Your Guide to Pricing in 2021: 5 Effective Models to Consider

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As 2020 reminded us, the only thing we can count on is change, and it comes rapidly and unexpectedly, sometimes like a punch to the gut. The pandemic has accelerated the decline in willingness to pay that has been an ongoing trend in software, but there were also many market conditions leading up to 2020 that have caused an increase in volatility of costs, supply chain, demand, driving an increased need for more dynamic pricing. 

For example, the trade and tariff wars forced agility in commercial strategy and tactics to cope with cost fluctuation, or companies suffered margin compression. The pandemic has caused supply chain issues, constrained manufacturing capacity, logistics availability and majorly impacted demand in many categories. No one knows how long this will last or how it will all play out.

Many businesses, including startups and technology companies, have realized that business agility and pricing are key in this environment and they did not focus enough on pricing in the past. The last year taught organizations across all verticals that pricing plays a central role in a make-or-break situation. The five following key pricing models can help you adjust your pricing strategies to meet current demands, especially as we hit another year of unpredictability.

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1. Agile Pricing

Agile pricing is the ability to adjust your pricing strategy and tactics in concert with changes in the market, or even ahead of them. This is essential to avoid margin compression in many industries.

In 2021, we still do not know how many industries are going to bounce back so businesses must be willing and ready with smart commercial strategy and tactics, including pricing. 

2021 year is the year of pricing agility, which can only come through foresight, preparation, and digitalization of the quote to order process. According to Profitwell research, the number of strategic price moves in subscription driven businesses correlates to an increase in revenue per user, which is an interesting yet somewhat counterintuitive finding.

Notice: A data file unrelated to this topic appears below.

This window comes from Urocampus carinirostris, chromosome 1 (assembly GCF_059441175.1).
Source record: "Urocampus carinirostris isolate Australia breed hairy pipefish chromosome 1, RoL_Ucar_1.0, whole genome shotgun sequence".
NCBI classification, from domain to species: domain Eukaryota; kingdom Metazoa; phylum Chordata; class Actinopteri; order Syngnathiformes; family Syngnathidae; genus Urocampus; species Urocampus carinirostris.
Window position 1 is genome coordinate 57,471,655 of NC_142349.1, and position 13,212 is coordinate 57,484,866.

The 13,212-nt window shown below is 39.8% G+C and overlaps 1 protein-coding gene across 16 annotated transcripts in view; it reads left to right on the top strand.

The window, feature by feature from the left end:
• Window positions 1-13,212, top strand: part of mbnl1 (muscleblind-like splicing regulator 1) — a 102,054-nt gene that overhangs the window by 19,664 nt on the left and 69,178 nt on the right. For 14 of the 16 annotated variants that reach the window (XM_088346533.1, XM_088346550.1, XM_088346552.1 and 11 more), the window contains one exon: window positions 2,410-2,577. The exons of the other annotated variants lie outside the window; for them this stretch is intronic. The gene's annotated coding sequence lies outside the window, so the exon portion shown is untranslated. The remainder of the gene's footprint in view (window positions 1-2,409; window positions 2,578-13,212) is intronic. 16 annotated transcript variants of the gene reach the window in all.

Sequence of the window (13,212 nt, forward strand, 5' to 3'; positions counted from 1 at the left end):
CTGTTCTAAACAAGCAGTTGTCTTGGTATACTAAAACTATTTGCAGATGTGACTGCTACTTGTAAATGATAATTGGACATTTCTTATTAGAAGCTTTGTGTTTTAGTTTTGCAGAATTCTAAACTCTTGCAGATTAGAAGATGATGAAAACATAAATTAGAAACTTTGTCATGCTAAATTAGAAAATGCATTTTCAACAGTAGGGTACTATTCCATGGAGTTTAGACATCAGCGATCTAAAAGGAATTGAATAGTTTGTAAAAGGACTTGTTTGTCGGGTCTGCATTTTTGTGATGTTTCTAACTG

An example of agile pricing is dynamic competitive pricing in e-commerce, or surge pricing for rideshare companies.  But it goes beyond that: for example, we have several customers that price their goods or services in a manner that are tied to their underlying costs and can update their pricing dynamically which their costs change, or sometimes even ahead of this by sensing the market conditions that will drive a cost change.

 

2. Planful Pricing

What I mean by planful pricing is that pricing must be considered early on in the product development process. Businesses should consider willingness to pay as part of its product development process. There are many value-based pricing techniques that can be implemented and it’s subject to any point of the business and product journey. 

For example, conduct a conjoint analysis before a product is developed, which can shape the features of the offer. Getting the right price at the beginning is much easier than trying to raise prices after a company has established a reference price in the market. There’s an even bigger reason to invest in getting that price correct if the product or service is novel and thus has little competition. After that, every time the price needs to be increased, you will lose customers. It depends on the situation, and you should research before you spend R&D money to determine the price, but when in doubt, err on the high side. 

I’ve seen a CEO giving pricing advice to another founder that was unsure of willingness to pay but thought there was additional price to be gained by doubling prices and doing it again until you get pushed back. While this is not broadly applicable, the point is that if you enjoy a sizable cost advantage you sometimes have to push to an uncomfortable level to test willingness to pay.

 

3. Sustainable Pricing

Sustainable pricing is pricing that enables the long term profitable growth of your business.

Many companies price products or services in a startup mode, to acquire customers, below the value the customer perceives, and sometimes even below the cost to provide. This is called “penetration pricing” and it’s only sustainable if the business has a clear path to get to profitability. Many companies believe they can run their business on a model of monetizing the data and their users, but truly don’t and therefore cannot continue to grow once its funding runs dry. 

This seems like a simple concept, but there are many companies that have failed because they did not have a clear path to profitable growth. This is especially true in 2021, where consumers are increasingly concerned with data usage and privacy which is challenging the ad-based monetization models that have kept many services free over the years. Think about how you will get to profitability, either via different models, increasing the value you provide to customers, using freemium offers. At the end of the day, if you are not providing enough value for customers to pay a price that results in profitability at some point, you are going down a dead end road.